An Open Letter To My Toddler In The Checkout Line At The Grocery Store
Dear Little One,
As I watch you sitting in my shopping cart, with your tiny legs kicking and your eyes bright and curious, I can only wonder what it’s like for you to come on a shopping trip with me. See, before you came along, I used to make most of these trips on my own. Your dad (back then, just "husband") isn’t fond of long grocery shopping excursions, so this was kind of my "zen time." to space out and walk the aisles while I'd imagine all the glorious meals I'd inevitably cook. Of course, cooking has never been my forte, so I often wound up purchasing ingredients for exotic dishes that were never actually made. We eat a lot of pizza and burgers at home, if you haven’t noticed.
Then you came around. I still remember my first shopping trip with you. You’d just come home from the hospital a couple weeks before, after doing a long stint in the NICU during which I could not even imagine taking you out of the hospital much less the grocery store. When I got us to the supermarket, you were still sleeping. I brought you into the store, still cuddly inside your car seat, and I hesitated as to how to position the seat onto the cart. I asked three different people passing by, and they all had different advice. I wound up propping you on top and kept one hand on you the entire time, terrified that you might fall, or wake up and cry, or get stolen (still my biggest fear).
You slept during that first trip, from start to finish. You were so much smaller then, able to sleep through just about anything. But, nowadays, we struggle to put you down for your afternoon naps and it’s a true miracle if you sleep through an entire night while in your crib. Still, life is significantly more fun the older you get. So are shopping trips.
I love bringing you with me to the store. You tend to keep me focused on my shopping list because, well, at any point you might get hungry or need a diaper change or just have a total, random toddler meltdown. Long gone are the days of spacing out in front of the healthy food aisles, pretending that I am going to finally start meal prepping with good-for-you ingredients (maybe in 2017!), and then spacing out equally as long in the snack aisle. Instead, I quickly rush from deli to dairy, picking up mainly the necessities (with the occasional stop for a cheap toy because those things are only a dollar and they keep you happy).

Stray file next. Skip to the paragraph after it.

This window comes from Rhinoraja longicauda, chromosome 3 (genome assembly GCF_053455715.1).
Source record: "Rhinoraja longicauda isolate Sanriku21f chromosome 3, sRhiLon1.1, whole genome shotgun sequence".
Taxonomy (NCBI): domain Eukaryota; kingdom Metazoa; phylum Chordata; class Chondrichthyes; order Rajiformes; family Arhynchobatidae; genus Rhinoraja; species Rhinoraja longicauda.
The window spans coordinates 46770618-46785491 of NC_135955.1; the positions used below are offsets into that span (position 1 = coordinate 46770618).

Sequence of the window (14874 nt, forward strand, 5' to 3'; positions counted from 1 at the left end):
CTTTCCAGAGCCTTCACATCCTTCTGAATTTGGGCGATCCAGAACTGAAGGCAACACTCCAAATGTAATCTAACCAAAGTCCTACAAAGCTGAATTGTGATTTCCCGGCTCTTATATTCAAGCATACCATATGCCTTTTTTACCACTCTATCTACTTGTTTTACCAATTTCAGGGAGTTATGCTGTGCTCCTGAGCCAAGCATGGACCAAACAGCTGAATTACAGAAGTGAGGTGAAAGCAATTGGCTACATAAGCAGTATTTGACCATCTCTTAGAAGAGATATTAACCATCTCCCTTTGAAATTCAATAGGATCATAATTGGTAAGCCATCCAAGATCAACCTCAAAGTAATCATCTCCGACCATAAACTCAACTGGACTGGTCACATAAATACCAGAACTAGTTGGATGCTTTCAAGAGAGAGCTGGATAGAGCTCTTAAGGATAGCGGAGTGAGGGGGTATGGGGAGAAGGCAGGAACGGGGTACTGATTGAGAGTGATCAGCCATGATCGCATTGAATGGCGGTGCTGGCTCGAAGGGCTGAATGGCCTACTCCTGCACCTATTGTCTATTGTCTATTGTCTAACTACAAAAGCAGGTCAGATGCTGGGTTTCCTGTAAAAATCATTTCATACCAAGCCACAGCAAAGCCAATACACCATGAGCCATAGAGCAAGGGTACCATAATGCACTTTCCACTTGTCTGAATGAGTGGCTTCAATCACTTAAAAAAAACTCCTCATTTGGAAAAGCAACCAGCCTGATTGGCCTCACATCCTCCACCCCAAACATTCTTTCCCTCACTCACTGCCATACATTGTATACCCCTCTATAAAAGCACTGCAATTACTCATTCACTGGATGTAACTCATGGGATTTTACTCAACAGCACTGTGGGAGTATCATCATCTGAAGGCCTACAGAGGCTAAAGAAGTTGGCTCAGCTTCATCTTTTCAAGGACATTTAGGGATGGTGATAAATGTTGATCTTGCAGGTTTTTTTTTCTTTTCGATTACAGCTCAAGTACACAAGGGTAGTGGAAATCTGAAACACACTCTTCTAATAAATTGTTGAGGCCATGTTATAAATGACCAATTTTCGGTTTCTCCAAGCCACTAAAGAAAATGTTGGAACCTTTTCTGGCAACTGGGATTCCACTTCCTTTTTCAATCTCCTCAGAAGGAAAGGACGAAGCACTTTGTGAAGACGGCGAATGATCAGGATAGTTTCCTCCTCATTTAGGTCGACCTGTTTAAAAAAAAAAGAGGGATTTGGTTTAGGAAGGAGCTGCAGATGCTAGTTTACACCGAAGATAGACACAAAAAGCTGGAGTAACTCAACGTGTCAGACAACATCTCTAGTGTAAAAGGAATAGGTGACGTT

Our trips are exponentially more engaging these days, too, since you’re learning how to talk and interact with others. You’re certainly the more sociable out of the two of us, saying, “hello” to random shoppers and waving at passing children, squealing the word, “baby!” when one happens to pass by in their own infant car seat or strapped to their mother in a carrier. These exchanges are wonderfully odd, as I often see you as an infant, being waved to by an older you. Time stops and I'm stuck between a past I enjoyed and a present I truly love.
If we decide to pick up some sliced cheeses and meats, you’re more than content to take samples from the deli worker behind the counter. Cheddar cheese seems to be your favorite but you can scarf down smoked ham too, no problem. And if you’ve been good, as you always are (because toddler tantrums definitely don't make you a bad kid. There's no such thing.), we swing through the bakery for a freshly baked (and free) chocolate chip cookie. When we started the cookie ritual, you could only take two nibbles before calling it quits, but the last time we got you one you finished it all off on your own and even wanted more.